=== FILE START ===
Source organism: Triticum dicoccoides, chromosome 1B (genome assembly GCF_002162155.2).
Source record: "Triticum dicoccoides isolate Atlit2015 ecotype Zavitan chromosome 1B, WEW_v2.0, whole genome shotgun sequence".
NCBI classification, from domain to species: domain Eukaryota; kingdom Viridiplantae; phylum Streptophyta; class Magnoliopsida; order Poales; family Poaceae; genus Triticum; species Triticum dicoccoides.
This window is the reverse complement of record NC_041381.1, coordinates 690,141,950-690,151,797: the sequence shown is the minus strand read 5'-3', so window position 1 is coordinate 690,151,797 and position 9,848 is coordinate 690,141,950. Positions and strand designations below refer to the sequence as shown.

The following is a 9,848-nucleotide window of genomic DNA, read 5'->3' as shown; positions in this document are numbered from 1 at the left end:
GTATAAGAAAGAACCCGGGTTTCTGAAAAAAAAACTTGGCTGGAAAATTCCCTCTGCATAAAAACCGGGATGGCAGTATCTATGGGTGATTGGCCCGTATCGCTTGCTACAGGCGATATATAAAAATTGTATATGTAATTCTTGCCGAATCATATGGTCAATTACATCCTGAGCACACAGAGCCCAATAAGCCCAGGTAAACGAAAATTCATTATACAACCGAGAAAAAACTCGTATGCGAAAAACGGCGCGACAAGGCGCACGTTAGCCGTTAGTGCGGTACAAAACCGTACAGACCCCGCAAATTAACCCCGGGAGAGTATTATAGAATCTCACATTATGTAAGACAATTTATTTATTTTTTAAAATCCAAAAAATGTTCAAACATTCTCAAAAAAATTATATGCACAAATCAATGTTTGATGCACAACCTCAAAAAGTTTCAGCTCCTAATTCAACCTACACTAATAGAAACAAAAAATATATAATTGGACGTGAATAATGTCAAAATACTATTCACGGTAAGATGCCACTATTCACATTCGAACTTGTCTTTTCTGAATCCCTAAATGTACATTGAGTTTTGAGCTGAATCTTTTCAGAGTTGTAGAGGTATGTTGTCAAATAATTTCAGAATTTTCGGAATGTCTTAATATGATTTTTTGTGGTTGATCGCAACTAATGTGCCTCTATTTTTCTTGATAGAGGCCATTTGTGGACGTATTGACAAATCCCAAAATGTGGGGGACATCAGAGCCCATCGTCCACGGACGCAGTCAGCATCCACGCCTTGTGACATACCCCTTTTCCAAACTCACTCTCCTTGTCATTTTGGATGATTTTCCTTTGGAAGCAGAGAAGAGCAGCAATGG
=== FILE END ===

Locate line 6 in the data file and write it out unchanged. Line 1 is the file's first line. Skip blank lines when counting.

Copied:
GTATAAGAAAGAACCCGGGTTTCTGAAAAAAAAACTTGGCTGGAAAATTCCCTCTGCATAAAAACCGGGATGGCAGTATCTATGGGTGATTGGCCCGTATCGCTTGCTACAGGCGATATATAAAAATTGTATATGTAATTCTTGCCGAATCATATGGTCAATTACATCCTGAGCACACAGAGCCCAATAAGCCCAGGTAAACGAAAATTCATTATACAACCGAGAAAAAACTCGTATGCGAAAAACGGCGCGACAAGGCGCACGTTAGCCGTTAGTGCGGTACAAAACCGTACAGACCCCGCAAATTAACCCCGGGAGAGTATTATAGAATCTCACATTATGTAAGACAATTTATTTATTTTTTAAAATCCAAAAAATGTTCAAACATTCTCAAAAAAATTATATGCACAAATCAATGTTTGATGCACAACCTCAAAAAGTTTCAGCTCCTAATTCAACCTACACTAATAGAAACAAAAAATATATAATTGGACGTGAATAATGTCAAAATACTATTCACGGTAAGATGCCACTATTCACATTCGAACTTGTCTTTTCTGAATCCCTAAATGTACATTGAGTTTTGAGCTGAATCTTTTCAGAGTTGTAGAGGTATGTTGTCAAATAATTTCAGAATTTTCGGAATGTCTTAATATGATTTTTTGTGGTTGATCGCAACTAATGTGCCTCTATTTTTCTTGATAGAGGCCATTTGTGGACGTATTGACAAATCCCAAAATGTGGGGGACATCAGAGCCCATCGTCCACGGACGCAGTCAGCATCCACGCCTTGTGACATACCCCTTTTCCAAACTCACTCTCCTTGTCATTTTGGATGATTTTCCTTTGGAAGCAGAGAAGAGCAGCAATGG